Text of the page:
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6th Field Regiment, NZA, Arrives in Egypt

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Sept 29th 1940. SUEZ!! And lo we came unto the Land of Egypt. Our first impressions from the Bay of Suez were distinctly favourable in contrast with our first impressions of Bombay. There was an absence of humidity and the coast line and hills were clear and clean cut - not half hidden in a misty haze.

Two days were spent preparing for disembarkation which took place on Tues Oct 1st when the troops were transferred by lighters to shore where the Regiment, which was the first unit to leave the ship, entrained for Cairo. At CCairo the train switched to a branch line and headed for Maadi Camp. The Regiment detrained at the railway crossing and marched to Camp where their arrival had been prepared for by the 2/2nd Australian Field Regiment who had pitched tents and arranged the evening meal.

LtCol Weir, Capt Levy, Capt Chapman and 2/Lt Brown remained on board ship until Wed 2 Oct when, with the exception of Capt Chapman who remained still longer, they came on to Maadi Camp. To assist us to settle down we had the assistance of Lt DJ Sweetzer (Q Side) and Lt J Tait (A) both from 4th Field Regiment who were attached to us temporarily. Their assistance was invaluable and greatly eased the difficulties of settling down under new and strange conditions. Lt Sweetzer left us to return to duty with 34th Anti-Tank Battery on Oct 29th, Lt Tait remaining as Assistant Adjutant.

We received our first quota of guns in the form of four MkIV 18pdrs which were alloted to A Troop. These were to last us for training purposes for quite a time. Each day more equipment comes to hand. Our training at the outset is largely elementary and a recapitulation of our early work in NZ. It is interspersed with route marches. Further guns came to hand in the form of 3 Troops of 18pdrs and one troop of 4.5Hows which were alloted to B, D and E Tps and F Tp respectively.

With the advent of the guns a period of concentrated gun drill training in all its phases was entered into. In addition a Tactical exercise under the cover of darkness was attempted. The Troops marched to their positions in the early hours of the morning and the guns were hauled from Camp by ASC vehicles which were not suitable for the job and consequently the guns got welll stuck in the sand. The scheme had to be changed to suit the positions which could be reached by the guns. In this scheme an advance was made under the cover of darkness without the guns which were returned to Camp after the first position was vacated. After this one tactical scheme at leaast was engaged upon each week, without guns or MT. The whole of the trip was traversed on foot in every instance. This proved excellent training in acquainting everyone with desert conditions as well as enabling tactical moves to be done in slow motion with the result that everyone got a thorough appreciation of the Exercise.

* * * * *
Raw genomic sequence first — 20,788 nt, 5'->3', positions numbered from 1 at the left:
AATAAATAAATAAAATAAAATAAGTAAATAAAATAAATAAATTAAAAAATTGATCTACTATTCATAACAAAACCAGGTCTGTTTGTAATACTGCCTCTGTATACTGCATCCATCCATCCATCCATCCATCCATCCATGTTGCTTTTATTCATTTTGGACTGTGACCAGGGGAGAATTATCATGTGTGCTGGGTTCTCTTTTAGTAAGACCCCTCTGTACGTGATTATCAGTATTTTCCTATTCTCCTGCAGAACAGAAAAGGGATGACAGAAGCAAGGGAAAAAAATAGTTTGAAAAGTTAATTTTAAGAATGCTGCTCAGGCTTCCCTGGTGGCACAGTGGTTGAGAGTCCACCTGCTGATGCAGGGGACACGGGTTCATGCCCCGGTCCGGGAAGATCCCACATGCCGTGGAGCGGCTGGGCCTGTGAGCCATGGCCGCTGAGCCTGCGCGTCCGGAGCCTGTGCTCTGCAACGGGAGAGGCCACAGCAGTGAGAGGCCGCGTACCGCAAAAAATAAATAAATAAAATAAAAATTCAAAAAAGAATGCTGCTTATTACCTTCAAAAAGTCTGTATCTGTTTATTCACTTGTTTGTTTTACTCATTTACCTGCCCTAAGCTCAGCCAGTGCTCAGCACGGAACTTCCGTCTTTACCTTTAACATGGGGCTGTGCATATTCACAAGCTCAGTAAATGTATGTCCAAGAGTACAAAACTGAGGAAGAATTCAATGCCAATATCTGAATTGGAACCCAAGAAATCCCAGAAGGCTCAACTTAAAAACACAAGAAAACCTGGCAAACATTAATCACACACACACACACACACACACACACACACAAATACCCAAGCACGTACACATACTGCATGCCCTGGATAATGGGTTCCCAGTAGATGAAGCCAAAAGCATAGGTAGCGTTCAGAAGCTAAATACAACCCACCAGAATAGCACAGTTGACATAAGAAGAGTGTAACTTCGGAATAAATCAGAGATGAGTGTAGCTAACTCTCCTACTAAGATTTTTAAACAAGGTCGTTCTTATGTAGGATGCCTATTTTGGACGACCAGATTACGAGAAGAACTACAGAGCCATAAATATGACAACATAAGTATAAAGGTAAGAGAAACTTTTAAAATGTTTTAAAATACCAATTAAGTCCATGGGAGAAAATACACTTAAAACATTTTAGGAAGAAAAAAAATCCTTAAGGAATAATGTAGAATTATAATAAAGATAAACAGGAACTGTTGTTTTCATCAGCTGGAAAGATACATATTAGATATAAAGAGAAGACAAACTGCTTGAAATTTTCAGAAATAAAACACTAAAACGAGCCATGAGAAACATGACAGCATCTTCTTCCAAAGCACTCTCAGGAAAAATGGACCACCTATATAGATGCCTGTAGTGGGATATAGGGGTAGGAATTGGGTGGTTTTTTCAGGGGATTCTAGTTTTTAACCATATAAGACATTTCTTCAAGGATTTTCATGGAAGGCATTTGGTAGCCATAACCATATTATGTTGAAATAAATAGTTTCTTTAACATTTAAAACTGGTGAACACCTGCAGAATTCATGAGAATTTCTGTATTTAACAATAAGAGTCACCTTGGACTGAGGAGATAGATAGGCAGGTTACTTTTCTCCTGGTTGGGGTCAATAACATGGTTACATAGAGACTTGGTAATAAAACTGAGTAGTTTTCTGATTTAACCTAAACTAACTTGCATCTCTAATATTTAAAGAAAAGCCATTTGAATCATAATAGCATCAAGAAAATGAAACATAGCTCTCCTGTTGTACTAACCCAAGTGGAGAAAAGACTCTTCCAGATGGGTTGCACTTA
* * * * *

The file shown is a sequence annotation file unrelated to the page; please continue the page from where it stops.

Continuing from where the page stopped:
Bit by bit equipment comes to hand, first Bren Guns, then Boys Rifles for Anti Tank work. Then our Anti Gas equipment, followed by the 1937 Pattern Web for all ranks. Even a couple of No 6 Director Heads and some plane tables sneaked through in company with some Local Pattern Stands. To offset this our MkIVs had to go back to the Aussies.

The absence of MT kept the training syllabus down to a lot of Camp training of the usual nature but a Varied Directive was issued and carried out each week. However one Tactical exercise of great training value was exercised with the 24th and 26th Battalions in an attack involving four objectives and calling for considerable movement especially for OP personnel, who moved forward with the Infantry to each objective as it fell. Although the majority of us had frequently had cause to think of theis aspect of gunner work it was actually entirely new to all and proved a great experience from which many valuable lessons were learned. The general opinion was that collective exercises with other arms brought our training more into its correct perspective and it was to be hoped that early and frequent oppportunities would offer for a repetition.

Of course during all this training the social side of life was by no means neglected by all and sundry. Gamache, Tommy's Bar, The Kitkat, Bardia Casino, The Continental Savoy became more punctuation marks in the morning-after conversations. New beers and other drinks were discovered - vodka was even known to have been drunk. Certain folk developed a decided taste for Heinecken© Beer to such a degree that it took only 9 or 10 weeks to finish the stocks entirely. At this stage of recounting, suffice it to say that collectively the Regiment has seen most things which Cairo has to offer and the large bulk of its hard earned "Akkers" has passed over to Publicans and Restaurant Proprietors with an occasional "Sidre" or "Cognac" for the charming(?) girl who sits at your table until the inevitable "Mafeesh Feloos" when with a polite "Excuse please" she's off to another table, another cognac and another sucker. Still we like it and come back for more.

But our period at Maadi comes to a close. After ten and a half weeks we are to be shifted to Helwan where it is intended that the 4th and 6th Brigaeds shall concentrate. Goodbye to the Maadi Club, our comfortable tents, our proximity to Cairo. A poor swap for Officers, WOs and Sgts cubicles and barracks for the men all with their consequent extra work of the old Papakura days. To say nothing of the fact that Helwan is about 24 miles from Cairo and the camp 4½ miles from Helwan. Still there is a war on and one supposes that training should take priority over social acivities.

The move is timed for Dec 14th 1940 and the Regiment is to march up - the advance party leaves on Dec 12th.

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